I think I have personally written at least 3-4 blogs over the last few years asking the question, "Are we there yet?” about the bottom of this dreary market. Well, I’m not sure that we’re there yet, but it feels like we’re damned close. It may not be time to break out the Champaign , but maybe I’ll pop the top on Bud (after all it has bubbles, too).

Wednesday, April 20, 2011

Olly, Olly All In Free...

There is some disagreement about that phrase. It is often written as Olly Olly Oxen Free; but, whichever, the phrase yelled at the end of a game of hide and seek told the still hidden that it was safe to come out of hiding now...that the current game was over and it was time to restart the game.

Well, it's time for a big "OLLY OLLY ALL IN FREE" cry to go out to the housing market. The current housing depression game is over and it's time to start a new game. The problem is that too many would be sellers are still hiding out, hunkered down and waiting to put their homes on the market. Well, Olly, Olly All In Free. It's time!

Our local inventory has been dropping for several quarters and now we find ourselves with a severely depleted inventory of non-distressed homes as well as distressed homes. The distressed homes have been selling so briskly that they are now subject to bidding wars as more investor money chases the falling inventory. And so-called "normal" sales have been good enough to more than absorb what little inventory that has been hitting the market. The result is an inventory as we enter the spring selling season that is pathetically thin, especially in the middle prices. Olly, Olly All In Free! Let's get out there people.

Many homeowners who would like to sell have been trying to guage the market bottom; but, as stock market analysts will tell you, trying to time the market is a fools' game. Stockmarket pundits can tell you with great certainty when the market changes...about a quarter ago. They look back at data that is months old and finally see the inflection points. We'll probably be able to do the same thing in the housing market. I'm sure that Lawrence Yun, the NAR economist, will be able to provide great scholarly proof of what happened and when, about 2-3 months after the fact. In the mean time Olly, Olly All In Free! It's changing people.

Somehow buyers seem to know that the end of the buyer's market may be near. They are out in a frenzy buying up distressed homes in my area, with many now involved in bidding wars over HUD houses and foreclosures. An would be move-up buyers are calling, looking for help because they can't seem to find what they're looking for as they wander around searching for lawn signs. That's because the sellers are still hiding. Olly, Olly All In Free! Come out, come out, where ever you are and join the new game.

Monday, April 18, 2011

Dramatic differences when distressed sales removed

I track and report upon several local real estate markets. In general I report on all of the sales in each market, which obviously includes a big slug of distressed sales - foreclosures and short sales - these days. Potential customers often complain that they shouldn't be lumped in with those distressed sales when I'm evaluating a market price for their home. They are partially correct. The distressed sales do have an impact on the overall market by lowering everyone's value. But by how much and what is the difference between the two categories - total market and non-distressed only sales? I decided to review my data to see if I could see that difference.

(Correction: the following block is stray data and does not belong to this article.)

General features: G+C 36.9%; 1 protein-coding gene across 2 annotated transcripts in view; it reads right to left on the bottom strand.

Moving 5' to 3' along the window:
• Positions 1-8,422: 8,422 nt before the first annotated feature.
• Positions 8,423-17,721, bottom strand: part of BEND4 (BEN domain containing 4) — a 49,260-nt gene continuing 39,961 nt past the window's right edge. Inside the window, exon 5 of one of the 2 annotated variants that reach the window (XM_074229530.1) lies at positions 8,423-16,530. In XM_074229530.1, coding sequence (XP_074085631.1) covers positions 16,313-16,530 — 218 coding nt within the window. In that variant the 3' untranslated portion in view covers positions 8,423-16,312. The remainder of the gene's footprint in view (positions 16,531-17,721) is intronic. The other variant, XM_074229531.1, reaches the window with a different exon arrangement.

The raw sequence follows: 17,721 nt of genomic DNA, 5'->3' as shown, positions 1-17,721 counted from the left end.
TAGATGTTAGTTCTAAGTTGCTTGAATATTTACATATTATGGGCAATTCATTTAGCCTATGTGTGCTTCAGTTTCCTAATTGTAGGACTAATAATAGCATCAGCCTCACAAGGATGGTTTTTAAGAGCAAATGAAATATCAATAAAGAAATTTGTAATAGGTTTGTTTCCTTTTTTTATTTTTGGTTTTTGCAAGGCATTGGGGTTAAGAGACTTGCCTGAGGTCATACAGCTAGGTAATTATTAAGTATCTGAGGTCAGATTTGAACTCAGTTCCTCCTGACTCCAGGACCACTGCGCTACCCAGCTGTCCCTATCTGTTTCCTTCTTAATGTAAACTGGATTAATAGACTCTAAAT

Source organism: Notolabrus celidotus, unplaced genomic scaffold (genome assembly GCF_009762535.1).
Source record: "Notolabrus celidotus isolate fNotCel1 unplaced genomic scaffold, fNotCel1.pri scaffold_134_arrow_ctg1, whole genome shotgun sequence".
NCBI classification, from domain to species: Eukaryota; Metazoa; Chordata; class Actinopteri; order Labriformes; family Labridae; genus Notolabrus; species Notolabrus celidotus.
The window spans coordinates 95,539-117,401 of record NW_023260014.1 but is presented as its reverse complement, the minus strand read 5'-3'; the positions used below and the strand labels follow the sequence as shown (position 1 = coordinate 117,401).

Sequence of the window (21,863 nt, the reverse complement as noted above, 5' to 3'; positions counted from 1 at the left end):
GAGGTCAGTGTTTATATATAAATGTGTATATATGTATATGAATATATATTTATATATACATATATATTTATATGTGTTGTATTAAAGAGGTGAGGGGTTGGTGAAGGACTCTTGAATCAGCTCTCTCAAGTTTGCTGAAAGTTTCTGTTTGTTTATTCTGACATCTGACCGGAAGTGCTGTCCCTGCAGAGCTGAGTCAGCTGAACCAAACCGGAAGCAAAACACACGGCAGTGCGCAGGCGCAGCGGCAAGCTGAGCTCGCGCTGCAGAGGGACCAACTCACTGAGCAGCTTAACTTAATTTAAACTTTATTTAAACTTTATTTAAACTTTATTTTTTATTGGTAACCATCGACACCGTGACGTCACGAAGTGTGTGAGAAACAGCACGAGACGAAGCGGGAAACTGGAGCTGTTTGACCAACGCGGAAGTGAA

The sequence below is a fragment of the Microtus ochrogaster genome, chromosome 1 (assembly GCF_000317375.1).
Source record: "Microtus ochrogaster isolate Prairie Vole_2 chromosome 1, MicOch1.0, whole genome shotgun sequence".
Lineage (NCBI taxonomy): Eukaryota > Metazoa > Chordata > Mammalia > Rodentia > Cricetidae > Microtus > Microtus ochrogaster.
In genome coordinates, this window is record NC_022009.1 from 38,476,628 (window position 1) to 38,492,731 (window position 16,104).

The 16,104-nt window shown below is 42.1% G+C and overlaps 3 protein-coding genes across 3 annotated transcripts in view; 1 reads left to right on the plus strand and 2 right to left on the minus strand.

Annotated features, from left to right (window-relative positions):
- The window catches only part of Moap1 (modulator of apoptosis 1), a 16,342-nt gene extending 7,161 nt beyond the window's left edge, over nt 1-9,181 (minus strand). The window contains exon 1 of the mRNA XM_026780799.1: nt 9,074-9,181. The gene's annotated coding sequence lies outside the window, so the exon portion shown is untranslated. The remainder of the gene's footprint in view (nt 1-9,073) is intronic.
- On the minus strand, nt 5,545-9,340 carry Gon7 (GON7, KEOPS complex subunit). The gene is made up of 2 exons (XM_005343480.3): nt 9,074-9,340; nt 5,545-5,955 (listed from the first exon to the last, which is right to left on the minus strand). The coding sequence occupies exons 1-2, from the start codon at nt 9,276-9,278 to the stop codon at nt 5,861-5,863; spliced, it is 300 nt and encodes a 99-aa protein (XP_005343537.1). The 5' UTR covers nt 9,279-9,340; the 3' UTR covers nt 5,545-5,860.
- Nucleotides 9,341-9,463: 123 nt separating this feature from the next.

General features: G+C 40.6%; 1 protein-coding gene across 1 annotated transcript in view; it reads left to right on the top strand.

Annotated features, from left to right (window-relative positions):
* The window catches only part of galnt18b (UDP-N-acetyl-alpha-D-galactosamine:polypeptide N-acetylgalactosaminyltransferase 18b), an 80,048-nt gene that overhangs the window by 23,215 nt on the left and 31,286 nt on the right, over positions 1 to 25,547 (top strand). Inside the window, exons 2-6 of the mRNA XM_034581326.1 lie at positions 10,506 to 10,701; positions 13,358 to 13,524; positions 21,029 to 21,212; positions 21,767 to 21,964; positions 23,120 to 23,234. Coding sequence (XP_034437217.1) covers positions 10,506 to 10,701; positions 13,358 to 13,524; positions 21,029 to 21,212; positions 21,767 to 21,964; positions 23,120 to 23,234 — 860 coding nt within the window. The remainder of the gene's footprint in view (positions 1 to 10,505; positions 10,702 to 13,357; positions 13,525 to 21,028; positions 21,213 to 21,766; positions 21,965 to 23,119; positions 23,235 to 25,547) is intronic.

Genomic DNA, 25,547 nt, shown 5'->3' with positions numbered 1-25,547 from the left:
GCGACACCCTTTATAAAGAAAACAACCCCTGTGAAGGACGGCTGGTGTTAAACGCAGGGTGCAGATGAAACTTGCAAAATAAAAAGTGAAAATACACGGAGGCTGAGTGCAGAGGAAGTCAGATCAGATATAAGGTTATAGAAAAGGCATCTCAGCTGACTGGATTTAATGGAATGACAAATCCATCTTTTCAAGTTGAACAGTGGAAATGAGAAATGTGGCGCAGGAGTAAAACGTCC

I must admit that I was not prepared for the dramatic differences in some key metrics. In general the median non-distressed homes sold for $40,000 or more than the total market median price. The impact on the SEV multiplier is even more dramatic, rising between .35 to .5 depending upon the specific market. The difference in price per square foot is also dramatic, ranging between $16-26 per square foot for non-distressed homes. Below are some of the markets and the differences.

Milford Overall Market
Median Sold Price - $200,000
Average SEV Multiplier - 1.5316
Average Sold Price/Sq Ft - $80

Milford Non-Distressed
Median Sold Price - $240,000
Average SEV Multiplier - 1.8775
Average Sold  Price/Sq Ft -  $100

Highland Overall Market
Median Sold Price - $97,000
Average SEV Multiplier - 1.4881
Average Sold Price/Sq Ft - $72

Highland Non-Distressed
Median Solf Price - $235,500
Average SEV Multiplier - 2.0011
Average Sold Price/ Sq Ft - $102

White Lake Overall Market
Median Sold Price - $136,425
Average SEV Multiplier - 1.5937
Average Sold Price/Sq Ft - $75

White Lake Non-Distressed
Median Sold Price - $179,375
Average SEV Multiplier - 1.8624
Average Sold Price/Sq Ft - $87

Commerce Twp Total Market
Median Sold Price - $154,000
Average SEV Multiplier - 1.5943
Average Sold Price/Sq Ft - $80

Commerce Twp Non-Distressed
Median Sold Price - $225,000
Average SEV Multiplier - 2.0028
Average Sold Price/Sq Ft - $96

So there is a case to be made for keeping the two markets separated for purposes of advising would be sellers what their home might fetch on the market. In general sellers still want to start out too high, but not as bad as one might have thought. I looked at the Days on Market figures too and not unexpectedly the non-distressed homes are on the market longer, although that is a statistic that is so often gamed by the listing agents (keeping the listing "fresh" by re-listing rather than extending) that ii is not always a very accurate indicator.